Sony A7R V vs Sony A1

Sony A7R V vs Sony A1
(Image credit: Sony)

Sony has a habit of cramming more power, more features and more speed into every model, pushing the envelope in every direction at once. That’s certainly the case with the Sony A7R V, the ‘resolution’ specialist in the Sony Alpha range – which gets an upgrade to practically everything EXCEPT resolution!

The headline features for the Sony A7R V are new 8K video capture capability, 10fps continuous shooting now with a huge buffer capacity, and a new AI processing unit which, among other things, takes subject recognition and tracking to a new level.

All of this clearly puts the A7R V on a collision course with the mighty flagship Sony A1, a camera costing more than 50% more and which, on paper, looks like it’s falling behind the A7R V in a couple of respects.

So if you want the best Sony camera you can get right now, or the best camera for professionals, you’ve got a bit of a dilemma. After all, the Sony A7R V is amongst the highest resolution cameras on the market.

So let’s break down the key differences between the Sony A7R V and the Sony A1 to see where one pulls ahead of the other and what it means for photographers.

Sony A7R V vs Sony A1

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1. Sensor

The Sony A1 gets its speed from its stacked sensor design and dual BIONZ XR processors. (Image credit: Sony)

• Sony A7R V: 61MP back-illuminated Exmor R CMOS, 240MP Pixel Shift
• Sony A1: 50.1MP stacked Exmor RS CMOS, 199MP Pixel Shift

These cameras may appear broadly similar in resolution, but they use two different sensor types. The Sony A7R V uses the same 61MP back-illuminated sensor design of its predecessor, the A7R IV. Some will have hoped that Sony would up the resolution for the new model, but in all fairness 61MP is probably quite enough. It’s certainly more than the 50MP of the more expensive Sony A1.

However, the A1 uses a faster and more advanced ‘stacked’ sensor design, which helps it deliver much faster burst shooting speeds and more advanced video options, even if they appear similar on paper. More on this shortly.

2. ISO range

• Sony A7R V: ISO 100-32,000 (exp 50-102,400)
• Sony A1: ISO 100-32,000 (exp ISO 50-102,400)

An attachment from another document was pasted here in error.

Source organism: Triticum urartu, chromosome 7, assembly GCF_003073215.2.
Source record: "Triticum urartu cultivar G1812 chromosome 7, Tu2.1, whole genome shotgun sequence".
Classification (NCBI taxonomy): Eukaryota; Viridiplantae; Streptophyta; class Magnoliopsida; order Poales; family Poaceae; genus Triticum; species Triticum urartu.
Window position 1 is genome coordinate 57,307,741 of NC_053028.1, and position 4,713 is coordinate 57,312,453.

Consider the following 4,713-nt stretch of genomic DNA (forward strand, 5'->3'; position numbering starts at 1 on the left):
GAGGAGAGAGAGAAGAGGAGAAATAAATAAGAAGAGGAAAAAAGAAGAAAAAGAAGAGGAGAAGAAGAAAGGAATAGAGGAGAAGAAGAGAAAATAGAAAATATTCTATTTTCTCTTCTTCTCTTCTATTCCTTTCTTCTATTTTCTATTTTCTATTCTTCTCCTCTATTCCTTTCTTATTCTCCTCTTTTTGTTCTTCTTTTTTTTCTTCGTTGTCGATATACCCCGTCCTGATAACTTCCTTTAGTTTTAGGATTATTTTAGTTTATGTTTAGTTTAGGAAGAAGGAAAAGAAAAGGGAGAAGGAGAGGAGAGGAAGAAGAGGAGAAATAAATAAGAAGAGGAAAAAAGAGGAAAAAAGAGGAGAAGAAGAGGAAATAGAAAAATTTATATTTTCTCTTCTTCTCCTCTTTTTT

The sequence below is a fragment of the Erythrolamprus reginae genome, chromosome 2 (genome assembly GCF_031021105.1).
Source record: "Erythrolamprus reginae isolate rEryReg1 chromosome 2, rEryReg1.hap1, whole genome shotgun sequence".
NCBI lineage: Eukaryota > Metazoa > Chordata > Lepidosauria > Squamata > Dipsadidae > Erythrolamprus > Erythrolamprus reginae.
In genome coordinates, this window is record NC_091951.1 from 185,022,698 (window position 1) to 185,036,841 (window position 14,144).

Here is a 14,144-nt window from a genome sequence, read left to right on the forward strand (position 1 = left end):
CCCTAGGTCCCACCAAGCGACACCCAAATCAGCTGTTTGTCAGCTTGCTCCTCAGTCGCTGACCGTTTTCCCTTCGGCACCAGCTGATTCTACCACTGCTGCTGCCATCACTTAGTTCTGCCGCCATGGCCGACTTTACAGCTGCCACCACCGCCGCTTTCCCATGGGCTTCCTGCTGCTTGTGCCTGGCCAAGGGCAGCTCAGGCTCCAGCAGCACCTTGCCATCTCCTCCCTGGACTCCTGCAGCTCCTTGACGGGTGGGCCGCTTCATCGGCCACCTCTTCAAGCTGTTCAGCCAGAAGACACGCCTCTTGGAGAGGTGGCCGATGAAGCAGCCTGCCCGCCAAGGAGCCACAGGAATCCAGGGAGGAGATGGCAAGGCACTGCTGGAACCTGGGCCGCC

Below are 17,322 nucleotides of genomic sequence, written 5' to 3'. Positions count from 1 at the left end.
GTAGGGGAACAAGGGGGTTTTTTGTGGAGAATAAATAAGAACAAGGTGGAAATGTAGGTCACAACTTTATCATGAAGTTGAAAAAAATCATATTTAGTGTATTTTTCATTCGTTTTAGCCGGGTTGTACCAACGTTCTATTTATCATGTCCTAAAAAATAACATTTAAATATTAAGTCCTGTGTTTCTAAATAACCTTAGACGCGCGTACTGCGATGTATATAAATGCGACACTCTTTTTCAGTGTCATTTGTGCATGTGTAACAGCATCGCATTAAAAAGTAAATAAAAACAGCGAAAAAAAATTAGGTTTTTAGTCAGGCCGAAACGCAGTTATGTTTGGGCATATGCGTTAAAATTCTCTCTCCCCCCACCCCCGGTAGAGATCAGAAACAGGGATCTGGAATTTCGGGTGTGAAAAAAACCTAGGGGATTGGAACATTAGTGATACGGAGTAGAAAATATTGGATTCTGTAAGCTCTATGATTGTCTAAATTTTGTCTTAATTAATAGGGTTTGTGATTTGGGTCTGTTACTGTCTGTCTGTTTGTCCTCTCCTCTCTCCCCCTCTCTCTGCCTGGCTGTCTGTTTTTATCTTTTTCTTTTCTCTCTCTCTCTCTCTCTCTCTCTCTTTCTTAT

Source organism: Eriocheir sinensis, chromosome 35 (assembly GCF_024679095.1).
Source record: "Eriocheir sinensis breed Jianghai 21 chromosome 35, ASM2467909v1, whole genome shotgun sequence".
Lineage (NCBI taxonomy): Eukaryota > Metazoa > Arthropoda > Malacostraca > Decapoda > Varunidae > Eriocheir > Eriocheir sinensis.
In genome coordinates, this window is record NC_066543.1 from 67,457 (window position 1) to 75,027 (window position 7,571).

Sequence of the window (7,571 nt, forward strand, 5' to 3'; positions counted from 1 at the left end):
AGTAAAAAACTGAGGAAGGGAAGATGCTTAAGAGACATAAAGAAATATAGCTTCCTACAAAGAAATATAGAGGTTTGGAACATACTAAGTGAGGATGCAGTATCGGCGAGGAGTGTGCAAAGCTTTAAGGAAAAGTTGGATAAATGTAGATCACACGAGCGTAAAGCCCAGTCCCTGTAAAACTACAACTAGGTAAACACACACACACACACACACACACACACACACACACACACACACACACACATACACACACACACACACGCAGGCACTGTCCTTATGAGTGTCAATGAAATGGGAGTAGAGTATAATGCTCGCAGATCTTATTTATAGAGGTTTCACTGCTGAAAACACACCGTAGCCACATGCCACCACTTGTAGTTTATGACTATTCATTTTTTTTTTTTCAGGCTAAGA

Surprisingly, perhaps, the stacked sensor design and slightly lower resolution of the Sony A1 doesn’t extend the ISO range any further. Both go up to ISO 32,000, or ISO 102,4000 in extended mode, so while they are both perfectly capable low-light shooters, it’s not exactly their speciality. 

3. Raw formats

• Sony A7R V: Uncompressed, compressed, lossless raw 61MP/26MP/15MP, APS-C 26MP/15MP
• Sony A1: Uncompressed, compressed, lossless raw 50MP/21MP/12.4MP, APS-C 21MP/12.4MP

The Sony A1 offered heaps of raw flexibility, with uncompressed raw, compressed raw and lossless raw options. The latter has a choice of L (50MP), M (21MP) and S (12.4MP), the latter also available in Super35/APS-C crop mode.

But the A7R V matches all of those options, and the higher resolution sensor brings advantages right across the size range. Compared to the Sony A1, it offers L (61MP), M (26MP) and S (15MP) sizes, with the last two also available for APS-C crop mode. Those 26MP and 15MP M and S sizes are that little bit more appealing than the A1’s alternatives.

4. Continuous shooting

At 10fps the A7R V is a match for the A1 and has a newer AF system. The A1, however, can go up to 30fps. (Image credit: Sony)

• Sony A7R V: 10fps mechanical & electronic, buffer 583 compressed raw
• Sony A1: 10fps mechanical, 30fps electronic, buffer 400 JPEG/238 compressed raw

Both cameras have 10fps mechanical shutters and both have electronic shutters too – but while the A7R V’s electronic shutter captures at the same 10fps frame rate as its mechanical one, the A1’s electronic shutter goes right up to 30fps. And while we haven’t had the chance to do any side-by-side testing, it seems almost certain that the A1’s electronic shutter will show a lot less rolling shutter distortion thanks to that stacked sensor.

However, 10fps is still a lot, and enough for all but the most demanding sports use, so the A7R V keeps up very well, especially with its new, huge buffer capacity. Sony doesn’t quote like for like burst rate/buffer figures, so the numbers above are only a guide – but the A7R V looks at least the equal of the A1 for burst depth. Not bad for a ‘resolution’ camera!

5. Autofocus

• Sony A7R V: 693 selectable AF points, 79% coverage, -4EV sensitivity, AI processing unit
• Sony A1: 759 selectable AF points, 92% coverage, 

The Sony A1 naturally boasts Sony’s latest and best real-time subject tracking AF – or at least it did until the Sony A7R V came out. That’s because the A7R V has a brand new dedicated AI processor that takes subject recognition and tracking to a new level. The Sony A1 still has a few more phase-detect AF points covering a larger area of the frame, but it doesn’t have the A7R V’s new AI-powered autofocus.

6. Video

The A7R V can shoot 8K but only at 24p with a 1.2x crop. The A1 is a more powerful video camera. (Image credit: Sony)

• Sony A7R V: 8K 24p, 4K 60p
• Sony A1: 8K 30p, 4K 120p